Red Gate arts centre offered 60-day reprieve

The Red Gate may be handed a temporary lifeline by the city. Last month, the Downtown Eastside arts centre was given a 30-day order to vacate from the City of Vancouver Building Inspections Branch.

Now, according to Jim Carrico, one of the centre’s organizers, the city is prepared to give it a 60-day extension, provided that the building’s owner gives the city written assurance that safety issues will be addressed before June 30.

“That was the first condition, that he [the owner] have that [letter] at city hall, that work had begun by, basically, the day before the original evacuation notice, which is next Thursday,” explained Carrico by phone. “They’re going to come back and check on that. And then we’re supposed to put a plan together over the summer, and submit to them by the end of the summer a plan for how the building is going to be renovated and some permits applied for and whatnot.”¦ At this point, basically the city has done everything that we could reasonably expect them to do on our behalf. And now it’s really come down to the owner.”

Will Johnston, the city’s director of licenses and inspections, explained that there was a will to help the centre remain open. “If we had a commitment from the owner that he would move through and carry out all of the repairs and upgrades that need to be done to the building, while at the same time addressing those base level of life safety, we could revisit the order and provide more time,” he said. “That’s what I’m looking at. Our first priority is to deal with those base life safety requirements. We’re not expecting everything to be done, but at least enough done to give us a reasonable level of safety in the building.”¦ From the city’s perspective, you know, the city has made and continues, to make significant improvements with council’s direction to create and enable opportunities for artists in the city, but it’s paramount that those spaces are safe for all users.”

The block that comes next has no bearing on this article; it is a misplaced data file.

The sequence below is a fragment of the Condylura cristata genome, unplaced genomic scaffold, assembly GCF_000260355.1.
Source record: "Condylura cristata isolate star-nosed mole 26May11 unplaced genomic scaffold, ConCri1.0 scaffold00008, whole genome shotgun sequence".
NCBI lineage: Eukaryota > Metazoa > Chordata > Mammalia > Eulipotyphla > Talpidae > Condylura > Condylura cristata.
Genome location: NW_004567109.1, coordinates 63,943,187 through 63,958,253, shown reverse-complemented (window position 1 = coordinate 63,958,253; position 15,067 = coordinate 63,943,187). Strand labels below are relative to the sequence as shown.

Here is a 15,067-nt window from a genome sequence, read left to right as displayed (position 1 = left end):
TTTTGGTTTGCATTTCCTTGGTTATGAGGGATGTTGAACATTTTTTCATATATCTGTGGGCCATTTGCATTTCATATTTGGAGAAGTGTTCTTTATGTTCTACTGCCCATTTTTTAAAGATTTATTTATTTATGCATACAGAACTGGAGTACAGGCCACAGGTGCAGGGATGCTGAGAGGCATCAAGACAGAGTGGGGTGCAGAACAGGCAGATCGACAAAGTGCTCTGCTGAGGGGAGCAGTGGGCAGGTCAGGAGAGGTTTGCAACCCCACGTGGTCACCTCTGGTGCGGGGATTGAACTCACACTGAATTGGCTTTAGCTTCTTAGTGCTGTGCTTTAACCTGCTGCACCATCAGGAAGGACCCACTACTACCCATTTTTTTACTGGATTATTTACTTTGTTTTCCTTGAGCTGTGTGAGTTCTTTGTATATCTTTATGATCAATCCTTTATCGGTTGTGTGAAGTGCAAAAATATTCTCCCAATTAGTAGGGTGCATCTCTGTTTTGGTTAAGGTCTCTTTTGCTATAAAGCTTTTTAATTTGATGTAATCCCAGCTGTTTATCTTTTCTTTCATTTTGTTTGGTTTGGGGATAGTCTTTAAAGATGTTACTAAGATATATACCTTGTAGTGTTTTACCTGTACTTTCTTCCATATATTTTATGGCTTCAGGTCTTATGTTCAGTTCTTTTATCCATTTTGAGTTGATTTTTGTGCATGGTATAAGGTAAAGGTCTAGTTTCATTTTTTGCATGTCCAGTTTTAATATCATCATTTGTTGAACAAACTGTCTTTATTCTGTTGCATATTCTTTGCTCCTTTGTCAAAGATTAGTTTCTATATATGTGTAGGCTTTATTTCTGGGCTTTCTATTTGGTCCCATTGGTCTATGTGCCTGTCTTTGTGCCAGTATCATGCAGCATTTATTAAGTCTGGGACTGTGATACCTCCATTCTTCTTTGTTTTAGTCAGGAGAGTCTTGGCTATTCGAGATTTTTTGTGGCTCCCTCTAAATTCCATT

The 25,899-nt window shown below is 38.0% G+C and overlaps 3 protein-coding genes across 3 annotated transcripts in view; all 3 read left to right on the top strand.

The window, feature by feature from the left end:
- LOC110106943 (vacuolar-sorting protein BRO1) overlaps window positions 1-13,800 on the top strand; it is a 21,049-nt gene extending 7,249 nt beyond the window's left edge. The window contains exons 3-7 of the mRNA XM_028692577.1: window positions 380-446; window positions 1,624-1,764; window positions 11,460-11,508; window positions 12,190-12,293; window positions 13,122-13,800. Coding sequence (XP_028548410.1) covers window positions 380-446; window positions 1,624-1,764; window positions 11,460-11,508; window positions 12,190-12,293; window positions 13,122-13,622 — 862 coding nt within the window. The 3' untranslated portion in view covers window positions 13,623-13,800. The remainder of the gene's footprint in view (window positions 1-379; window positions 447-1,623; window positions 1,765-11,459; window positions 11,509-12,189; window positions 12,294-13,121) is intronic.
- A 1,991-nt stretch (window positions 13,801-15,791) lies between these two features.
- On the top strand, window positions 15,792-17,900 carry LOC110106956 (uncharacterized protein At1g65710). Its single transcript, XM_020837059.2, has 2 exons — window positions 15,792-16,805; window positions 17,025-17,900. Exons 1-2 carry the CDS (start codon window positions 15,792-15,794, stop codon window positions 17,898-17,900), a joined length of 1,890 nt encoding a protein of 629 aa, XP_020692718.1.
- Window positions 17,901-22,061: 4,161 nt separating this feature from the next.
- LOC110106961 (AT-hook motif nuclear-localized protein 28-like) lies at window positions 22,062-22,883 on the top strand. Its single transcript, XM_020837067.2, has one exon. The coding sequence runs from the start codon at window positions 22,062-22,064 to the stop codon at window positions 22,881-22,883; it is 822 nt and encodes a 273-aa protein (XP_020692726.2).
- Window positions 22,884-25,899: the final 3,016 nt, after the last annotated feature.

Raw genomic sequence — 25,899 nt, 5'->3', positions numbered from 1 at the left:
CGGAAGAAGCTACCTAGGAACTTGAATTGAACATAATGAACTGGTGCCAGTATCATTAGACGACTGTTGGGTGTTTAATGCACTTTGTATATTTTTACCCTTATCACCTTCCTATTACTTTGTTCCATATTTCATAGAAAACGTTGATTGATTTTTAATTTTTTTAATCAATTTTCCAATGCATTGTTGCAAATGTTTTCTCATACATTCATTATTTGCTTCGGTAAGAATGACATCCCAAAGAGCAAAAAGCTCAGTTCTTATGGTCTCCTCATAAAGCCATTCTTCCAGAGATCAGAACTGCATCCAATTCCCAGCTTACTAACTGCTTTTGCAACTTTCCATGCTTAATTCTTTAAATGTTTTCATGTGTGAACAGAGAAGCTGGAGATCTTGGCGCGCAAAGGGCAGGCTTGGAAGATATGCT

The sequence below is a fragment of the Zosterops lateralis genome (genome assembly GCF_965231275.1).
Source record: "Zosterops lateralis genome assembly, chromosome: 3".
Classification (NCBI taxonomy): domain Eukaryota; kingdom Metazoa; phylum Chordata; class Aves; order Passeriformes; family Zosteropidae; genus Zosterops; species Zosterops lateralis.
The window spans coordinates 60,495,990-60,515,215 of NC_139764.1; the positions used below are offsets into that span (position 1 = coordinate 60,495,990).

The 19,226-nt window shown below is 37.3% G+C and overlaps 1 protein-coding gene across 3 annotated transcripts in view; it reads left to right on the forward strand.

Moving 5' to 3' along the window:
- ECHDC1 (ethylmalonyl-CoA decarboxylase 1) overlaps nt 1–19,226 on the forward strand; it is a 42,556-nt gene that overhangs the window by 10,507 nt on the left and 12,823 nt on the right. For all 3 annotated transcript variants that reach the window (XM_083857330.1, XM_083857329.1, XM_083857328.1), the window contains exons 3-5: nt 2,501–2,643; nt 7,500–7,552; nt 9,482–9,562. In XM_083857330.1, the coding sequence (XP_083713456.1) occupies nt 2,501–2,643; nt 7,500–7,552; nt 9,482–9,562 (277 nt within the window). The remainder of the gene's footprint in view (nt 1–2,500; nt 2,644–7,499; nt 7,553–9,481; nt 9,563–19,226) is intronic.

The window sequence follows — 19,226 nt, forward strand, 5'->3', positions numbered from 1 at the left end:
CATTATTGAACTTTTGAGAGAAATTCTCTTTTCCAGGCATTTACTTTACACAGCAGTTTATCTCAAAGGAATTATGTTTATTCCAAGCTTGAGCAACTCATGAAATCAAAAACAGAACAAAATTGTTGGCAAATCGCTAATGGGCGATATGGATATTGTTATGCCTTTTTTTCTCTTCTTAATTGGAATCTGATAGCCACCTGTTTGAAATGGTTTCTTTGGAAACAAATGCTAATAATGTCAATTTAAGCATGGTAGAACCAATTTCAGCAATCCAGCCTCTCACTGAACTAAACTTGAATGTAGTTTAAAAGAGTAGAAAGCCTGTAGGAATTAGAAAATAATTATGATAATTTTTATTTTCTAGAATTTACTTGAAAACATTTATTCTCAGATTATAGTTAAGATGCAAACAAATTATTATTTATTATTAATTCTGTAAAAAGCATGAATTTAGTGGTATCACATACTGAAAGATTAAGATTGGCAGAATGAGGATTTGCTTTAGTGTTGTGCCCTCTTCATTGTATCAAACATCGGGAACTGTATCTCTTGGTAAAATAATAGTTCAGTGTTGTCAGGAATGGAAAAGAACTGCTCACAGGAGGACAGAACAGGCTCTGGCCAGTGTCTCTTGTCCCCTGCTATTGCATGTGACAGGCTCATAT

He added: “Our inspectors, as well as the city’s cultural services group and the Downtown Eastside planning group, have been working with the owner and artists in order to enable this facility so that it could continue in a safe manner. They’ve been trying to do that, and unfortunately we haven’t been successful at convincing the owner to carry out those repairs.”

Carrico said a number of fire-safety concerns that were cited in the order to vacate have already been addressed. “If you just read the order to vacate, it sounded like we didn’t have any functioning exit signs, emergency lighting, or smoke alarms,” he said. “But it was just like one smoke alarm out of dozen or so that was a problem. There were a couple other exit sign lightbulbs that needed to be replaced. The emergency lighting was everywhere they told us to put it three years ago, and one back staircase had been missed. So we’ve got that installed.”

Other issues cited in the order to vacate include missing drywall, damaged or non-functional washrooms, an exterior rear exit stair that does not comply with building bylaws, and a rear interior exit stair that does not comply with building bylaws.

Carrico explained that the city’s cultural services department has encouraged the centre to apply for cultural infrastructure grants in order to complete all the renovations required, but that it is ineligible for these until it has a formal agreement with the building’s owner, Moshe Mastai, for long-term occupancy.

“We don’t have to have an actual lease, as long as we have some kind of MOU, some kind of documented letter of intent, or whatever, to sign the lease,” said Carrico. “The cultural department [of the city] is all over it, the mayor and council seem to be quite explicit in supporting us.”¦ The main issue right now is getting the owner to commit. His problem is, ”˜Well, where’s all this money going to come from for this $2-million renovation?’ What I’m trying to say to him is look, we don’t know how much it’s going to cost, because we don’t know what the conditions are, and as it is right now, as far as I understand it, we’re okay with the current occupancy use of studio, as long as we don’t have public assembly.”

When reached by phone, Mastai declined to comment.

In the meantime, the Red Gate will be hosting fundraising events to finance the building’s repairs. The first takes place this Friday (June 24) at the Anza Club, and another event is being planned July 14, at the Waldorf Hotel.